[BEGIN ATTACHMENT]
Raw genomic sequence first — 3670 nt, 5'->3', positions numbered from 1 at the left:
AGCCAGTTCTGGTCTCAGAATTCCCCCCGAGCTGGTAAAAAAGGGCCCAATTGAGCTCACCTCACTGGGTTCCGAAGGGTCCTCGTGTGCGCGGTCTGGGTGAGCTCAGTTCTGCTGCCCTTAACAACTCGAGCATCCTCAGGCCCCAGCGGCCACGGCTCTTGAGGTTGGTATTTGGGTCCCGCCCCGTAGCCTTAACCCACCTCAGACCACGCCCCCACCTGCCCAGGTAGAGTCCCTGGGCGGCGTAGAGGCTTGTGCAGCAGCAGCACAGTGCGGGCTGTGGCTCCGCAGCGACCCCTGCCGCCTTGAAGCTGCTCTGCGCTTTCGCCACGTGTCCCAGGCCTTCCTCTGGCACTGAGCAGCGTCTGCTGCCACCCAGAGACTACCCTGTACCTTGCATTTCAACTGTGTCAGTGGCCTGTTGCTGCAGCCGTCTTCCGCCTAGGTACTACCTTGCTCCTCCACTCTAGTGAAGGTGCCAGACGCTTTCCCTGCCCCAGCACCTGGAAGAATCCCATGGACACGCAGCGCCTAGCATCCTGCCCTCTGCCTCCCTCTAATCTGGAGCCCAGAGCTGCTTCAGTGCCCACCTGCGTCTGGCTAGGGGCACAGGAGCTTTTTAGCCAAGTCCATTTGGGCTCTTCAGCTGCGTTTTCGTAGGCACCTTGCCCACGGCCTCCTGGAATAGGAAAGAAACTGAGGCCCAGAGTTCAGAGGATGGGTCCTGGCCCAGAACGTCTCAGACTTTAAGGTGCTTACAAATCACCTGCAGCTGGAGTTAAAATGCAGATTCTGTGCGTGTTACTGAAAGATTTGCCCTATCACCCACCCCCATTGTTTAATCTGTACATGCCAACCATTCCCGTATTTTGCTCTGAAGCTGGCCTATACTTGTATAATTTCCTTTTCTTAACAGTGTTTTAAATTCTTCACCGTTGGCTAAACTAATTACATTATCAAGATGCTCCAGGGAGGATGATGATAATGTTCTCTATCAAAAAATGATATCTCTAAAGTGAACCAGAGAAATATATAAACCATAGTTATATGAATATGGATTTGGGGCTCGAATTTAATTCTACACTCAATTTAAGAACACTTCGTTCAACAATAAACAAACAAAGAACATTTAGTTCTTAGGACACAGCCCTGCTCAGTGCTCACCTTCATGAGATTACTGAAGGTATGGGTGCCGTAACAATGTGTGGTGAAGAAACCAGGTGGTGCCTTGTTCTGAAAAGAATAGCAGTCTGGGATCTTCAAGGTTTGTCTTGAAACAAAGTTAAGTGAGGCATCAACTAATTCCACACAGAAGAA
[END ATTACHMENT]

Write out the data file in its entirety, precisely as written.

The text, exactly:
Raw genomic sequence first — 3670 nt, 5'->3', positions numbered from 1 at the left:
AGCCAGTTCTGGTCTCAGAATTCCCCCCGAGCTGGTAAAAAAGGGCCCAATTGAGCTCACCTCACTGGGTTCCGAAGGGTCCTCGTGTGCGCGGTCTGGGTGAGCTCAGTTCTGCTGCCCTTAACAACTCGAGCATCCTCAGGCCCCAGCGGCCACGGCTCTTGAGGTTGGTATTTGGGTCCCGCCCCGTAGCCTTAACCCACCTCAGACCACGCCCCCACCTGCCCAGGTAGAGTCCCTGGGCGGCGTAGAGGCTTGTGCAGCAGCAGCACAGTGCGGGCTGTGGCTCCGCAGCGACCCCTGCCGCCTTGAAGCTGCTCTGCGCTTTCGCCACGTGTCCCAGGCCTTCCTCTGGCACTGAGCAGCGTCTGCTGCCACCCAGAGACTACCCTGTACCTTGCATTTCAACTGTGTCAGTGGCCTGTTGCTGCAGCCGTCTTCCGCCTAGGTACTACCTTGCTCCTCCACTCTAGTGAAGGTGCCAGACGCTTTCCCTGCCCCAGCACCTGGAAGAATCCCATGGACACGCAGCGCCTAGCATCCTGCCCTCTGCCTCCCTCTAATCTGGAGCCCAGAGCTGCTTCAGTGCCCACCTGCGTCTGGCTAGGGGCACAGGAGCTTTTTAGCCAAGTCCATTTGGGCTCTTCAGCTGCGTTTTCGTAGGCACCTTGCCCACGGCCTCCTGGAATAGGAAAGAAACTGAGGCCCAGAGTTCAGAGGATGGGTCCTGGCCCAGAACGTCTCAGACTTTAAGGTGCTTACAAATCACCTGCAGCTGGAGTTAAAATGCAGATTCTGTGCGTGTTACTGAAAGATTTGCCCTATCACCCACCCCCATTGTTTAATCTGTACATGCCAACCATTCCCGTATTTTGCTCTGAAGCTGGCCTATACTTGTATAATTTCCTTTTCTTAACAGTGTTTTAAATTCTTCACCGTTGGCTAAACTAATTACATTATCAAGATGCTCCAGGGAGGATGATGATAATGTTCTCTATCAAAAAATGATATCTCTAAAGTGAACCAGAGAAATATATAAACCATAGTTATATGAATATGGATTTGGGGCTCGAATTTAATTCTACACTCAATTTAAGAACACTTCGTTCAACAATAAACAAACAAAGAACATTTAGTTCTTAGGACACAGCCCTGCTCAGTGCTCACCTTCATGAGATTACTGAAGGTATGGGTGCCGTAACAATGTGTGGTGAAGAAACCAGGTGGTGCCTTGTTCTGAAAAGAATAGCAGTCTGGGATCTTCAAGGTTTGTCTTGAAACAAAGTTAAGTGAGGCATCAACTAATTCCACACAGAAGAA